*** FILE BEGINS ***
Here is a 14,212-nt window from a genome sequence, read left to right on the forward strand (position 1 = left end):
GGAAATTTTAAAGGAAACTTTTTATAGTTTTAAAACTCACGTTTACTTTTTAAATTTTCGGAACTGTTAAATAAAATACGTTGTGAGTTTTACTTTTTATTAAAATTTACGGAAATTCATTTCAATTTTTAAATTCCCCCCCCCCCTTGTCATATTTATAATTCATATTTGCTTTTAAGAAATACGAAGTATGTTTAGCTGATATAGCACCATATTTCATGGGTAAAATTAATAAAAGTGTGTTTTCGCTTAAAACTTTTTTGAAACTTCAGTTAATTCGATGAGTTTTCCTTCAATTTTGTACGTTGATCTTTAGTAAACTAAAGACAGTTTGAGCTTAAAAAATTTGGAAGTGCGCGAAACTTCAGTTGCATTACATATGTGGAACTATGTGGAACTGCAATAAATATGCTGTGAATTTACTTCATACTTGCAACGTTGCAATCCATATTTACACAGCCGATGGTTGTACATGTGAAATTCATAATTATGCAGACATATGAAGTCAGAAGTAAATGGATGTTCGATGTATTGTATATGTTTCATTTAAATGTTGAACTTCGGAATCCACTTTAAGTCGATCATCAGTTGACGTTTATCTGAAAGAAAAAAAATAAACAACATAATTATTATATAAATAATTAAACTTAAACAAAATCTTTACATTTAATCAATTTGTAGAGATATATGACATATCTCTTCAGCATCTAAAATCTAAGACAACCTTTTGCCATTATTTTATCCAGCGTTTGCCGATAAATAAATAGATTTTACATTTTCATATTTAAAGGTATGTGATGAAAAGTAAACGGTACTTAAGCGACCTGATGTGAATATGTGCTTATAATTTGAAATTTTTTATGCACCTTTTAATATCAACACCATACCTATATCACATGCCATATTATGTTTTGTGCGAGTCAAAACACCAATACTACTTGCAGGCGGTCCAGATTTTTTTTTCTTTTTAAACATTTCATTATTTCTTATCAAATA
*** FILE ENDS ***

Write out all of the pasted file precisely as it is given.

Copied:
Here is a 14,212-nt window from a genome sequence, read left to right on the forward strand (position 1 = left end):
GGAAATTTTAAAGGAAACTTTTTATAGTTTTAAAACTCACGTTTACTTTTTAAATTTTCGGAACTGTTAAATAAAATACGTTGTGAGTTTTACTTTTTATTAAAATTTACGGAAATTCATTTCAATTTTTAAATTCCCCCCCCCCCTTGTCATATTTATAATTCATATTTGCTTTTAAGAAATACGAAGTATGTTTAGCTGATATAGCACCATATTTCATGGGTAAAATTAATAAAAGTGTGTTTTCGCTTAAAACTTTTTTGAAACTTCAGTTAATTCGATGAGTTTTCCTTCAATTTTGTACGTTGATCTTTAGTAAACTAAAGACAGTTTGAGCTTAAAAAATTTGGAAGTGCGCGAAACTTCAGTTGCATTACATATGTGGAACTATGTGGAACTGCAATAAATATGCTGTGAATTTACTTCATACTTGCAACGTTGCAATCCATATTTACACAGCCGATGGTTGTACATGTGAAATTCATAATTATGCAGACATATGAAGTCAGAAGTAAATGGATGTTCGATGTATTGTATATGTTTCATTTAAATGTTGAACTTCGGAATCCACTTTAAGTCGATCATCAGTTGACGTTTATCTGAAAGAAAAAAAATAAACAACATAATTATTATATAAATAATTAAACTTAAACAAAATCTTTACATTTAATCAATTTGTAGAGATATATGACATATCTCTTCAGCATCTAAAATCTAAGACAACCTTTTGCCATTATTTTATCCAGCGTTTGCCGATAAATAAATAGATTTTACATTTTCATATTTAAAGGTATGTGATGAAAAGTAAACGGTACTTAAGCGACCTGATGTGAATATGTGCTTATAATTTGAAATTTTTTATGCACCTTTTAATATCAACACCATACCTATATCACATGCCATATTATGTTTTGTGCGAGTCAAAACACCAATACTACTTGCAGGCGGTCCAGATTTTTTTTTCTTTTTAAACATTTCATTATTTCTTATCAAATA